A Co Meath secondary school is to reverse its controversial iPads-only policy after a review recommended a greater use of books. 

The move, which is likely to have implications for other schools, has been welcomed by parents who campaigned for such a change. 

Ratoath College commissioned the independent review on foot of strong concerns by parents who led a campaign for change. The review has recommended that new first year students should not be required to buy an iPad, and that learning and teaching should be based on a "blended approach" involving both books and technology. 

The school said the practical implications of implementing the report's findings would now be examined. 

The development follows more than a year of controversy involving the school and a group of parents who were extremely unhappy with what they viewed as the schools over-reliance on technology.

Among their concerns was the fact that parents were obliged to purchase expensive iPads from one supplier only - a company called Wriggle - and that already-purchased iPads could not be used by students. 

They also expressed concern at research which showed that tablets should be avoided for certain kinds of reading.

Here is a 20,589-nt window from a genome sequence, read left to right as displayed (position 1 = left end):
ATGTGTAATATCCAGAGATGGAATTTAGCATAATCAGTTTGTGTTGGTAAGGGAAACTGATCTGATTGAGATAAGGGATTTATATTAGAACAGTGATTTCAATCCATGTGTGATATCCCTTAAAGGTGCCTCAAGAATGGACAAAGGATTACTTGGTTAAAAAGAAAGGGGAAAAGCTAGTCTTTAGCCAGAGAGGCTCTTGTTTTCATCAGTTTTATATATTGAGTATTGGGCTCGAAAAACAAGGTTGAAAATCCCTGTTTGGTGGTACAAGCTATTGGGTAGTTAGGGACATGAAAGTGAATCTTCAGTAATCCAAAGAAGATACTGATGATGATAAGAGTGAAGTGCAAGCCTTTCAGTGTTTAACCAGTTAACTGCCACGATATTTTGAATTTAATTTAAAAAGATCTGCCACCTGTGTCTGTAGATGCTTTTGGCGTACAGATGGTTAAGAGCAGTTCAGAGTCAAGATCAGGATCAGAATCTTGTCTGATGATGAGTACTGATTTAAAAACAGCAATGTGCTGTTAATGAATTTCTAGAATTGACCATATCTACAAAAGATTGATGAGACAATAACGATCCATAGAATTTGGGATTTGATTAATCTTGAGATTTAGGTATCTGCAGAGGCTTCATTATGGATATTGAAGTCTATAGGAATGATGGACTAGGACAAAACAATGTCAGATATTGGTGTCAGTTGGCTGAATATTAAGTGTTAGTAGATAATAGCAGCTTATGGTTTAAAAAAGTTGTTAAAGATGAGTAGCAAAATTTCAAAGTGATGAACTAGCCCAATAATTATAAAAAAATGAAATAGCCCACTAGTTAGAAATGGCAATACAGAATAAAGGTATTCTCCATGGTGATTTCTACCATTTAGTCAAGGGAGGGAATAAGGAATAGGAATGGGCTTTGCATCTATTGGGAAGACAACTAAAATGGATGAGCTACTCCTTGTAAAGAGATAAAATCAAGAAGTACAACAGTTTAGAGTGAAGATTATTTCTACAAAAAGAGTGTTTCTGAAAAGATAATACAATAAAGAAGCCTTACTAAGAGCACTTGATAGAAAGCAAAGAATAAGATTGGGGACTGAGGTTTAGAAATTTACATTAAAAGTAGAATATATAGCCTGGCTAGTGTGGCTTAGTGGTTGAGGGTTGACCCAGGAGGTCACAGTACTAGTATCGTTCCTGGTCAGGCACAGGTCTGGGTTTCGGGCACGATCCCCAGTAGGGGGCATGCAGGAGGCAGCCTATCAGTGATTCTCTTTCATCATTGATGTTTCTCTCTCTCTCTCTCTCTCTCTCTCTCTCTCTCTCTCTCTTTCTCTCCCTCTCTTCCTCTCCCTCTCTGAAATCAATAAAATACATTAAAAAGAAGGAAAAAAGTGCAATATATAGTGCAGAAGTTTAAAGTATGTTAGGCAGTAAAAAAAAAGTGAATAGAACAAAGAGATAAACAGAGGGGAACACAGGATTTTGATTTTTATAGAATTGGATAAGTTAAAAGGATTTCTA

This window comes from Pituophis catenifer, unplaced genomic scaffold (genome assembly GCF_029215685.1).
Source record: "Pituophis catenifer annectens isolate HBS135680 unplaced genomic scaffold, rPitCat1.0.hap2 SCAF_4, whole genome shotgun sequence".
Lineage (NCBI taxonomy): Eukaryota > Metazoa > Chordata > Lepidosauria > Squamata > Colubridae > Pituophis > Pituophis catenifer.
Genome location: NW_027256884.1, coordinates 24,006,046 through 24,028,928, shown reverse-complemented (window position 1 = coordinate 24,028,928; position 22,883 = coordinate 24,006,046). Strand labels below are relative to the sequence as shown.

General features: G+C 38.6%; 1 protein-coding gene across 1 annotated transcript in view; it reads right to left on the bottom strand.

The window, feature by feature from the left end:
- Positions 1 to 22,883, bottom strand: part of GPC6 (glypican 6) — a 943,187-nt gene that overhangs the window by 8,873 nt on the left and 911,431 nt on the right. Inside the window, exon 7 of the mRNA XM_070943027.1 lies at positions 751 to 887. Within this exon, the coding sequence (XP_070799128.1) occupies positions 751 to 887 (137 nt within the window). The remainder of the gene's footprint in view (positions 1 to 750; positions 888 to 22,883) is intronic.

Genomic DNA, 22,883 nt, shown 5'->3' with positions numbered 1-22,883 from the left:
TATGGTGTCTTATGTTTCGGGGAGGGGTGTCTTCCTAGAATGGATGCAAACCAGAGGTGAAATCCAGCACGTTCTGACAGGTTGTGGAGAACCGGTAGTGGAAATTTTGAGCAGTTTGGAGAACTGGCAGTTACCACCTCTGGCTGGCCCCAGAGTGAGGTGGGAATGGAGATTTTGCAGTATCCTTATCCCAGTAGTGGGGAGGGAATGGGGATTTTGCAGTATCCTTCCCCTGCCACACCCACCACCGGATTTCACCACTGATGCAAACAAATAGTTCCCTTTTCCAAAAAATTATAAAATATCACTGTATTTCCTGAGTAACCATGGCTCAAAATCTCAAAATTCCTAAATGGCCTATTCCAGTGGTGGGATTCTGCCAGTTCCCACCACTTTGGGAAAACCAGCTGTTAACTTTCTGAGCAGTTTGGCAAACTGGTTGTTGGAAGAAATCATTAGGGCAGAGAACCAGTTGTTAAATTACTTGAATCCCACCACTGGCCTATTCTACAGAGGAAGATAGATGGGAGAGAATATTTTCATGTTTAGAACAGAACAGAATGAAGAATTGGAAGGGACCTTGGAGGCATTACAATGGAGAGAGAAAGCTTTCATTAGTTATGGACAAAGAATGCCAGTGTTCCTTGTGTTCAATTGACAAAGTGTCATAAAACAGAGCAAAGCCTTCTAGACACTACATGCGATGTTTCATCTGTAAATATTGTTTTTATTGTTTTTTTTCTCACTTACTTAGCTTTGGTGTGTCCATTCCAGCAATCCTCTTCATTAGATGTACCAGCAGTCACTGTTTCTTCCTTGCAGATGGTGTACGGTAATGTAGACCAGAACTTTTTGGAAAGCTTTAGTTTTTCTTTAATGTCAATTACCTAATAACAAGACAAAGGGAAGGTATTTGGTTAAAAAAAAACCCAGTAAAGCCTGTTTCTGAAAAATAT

The row and its outcome is likely to influence the approach that other schools will take to the issue of technology in the classroom.

In a statement, parents said they had campaigned for change because they believed that the use of iPads as a primary learning tool in place of physical textbooks was "detrimental to our children's education, health and wellbeing". 

Concern over reliance on technology in schools

They said they were "delighted" that the independent review group had made recommendations that vindicated their experiences and concerns. 

In a statement the parents said it had not been easy challenging the status quo and that they empathised with parents faced with similar situations in schools across the country. 

"Parents are key stakeholders in their childrens' education" the statement continues, "and their voice deserves to be heard". 

"They should be encouraged to question how and why digital policies are being implemented and their impact on learning, attainment and health". 

The parents said they looked forward to seeing the report in full and to supporting the school in implementing positive changes. 

Ratoath College has said that a presentation will be made to parents and students outlining the full details of the report and the practical changes that would ensue. 

The review was carried out by Dr Anne Marcus-Quinn of the University of Limerick, former school principal Cora Dunne and former Department of Education inspector Dr Carl O'Dálaigh.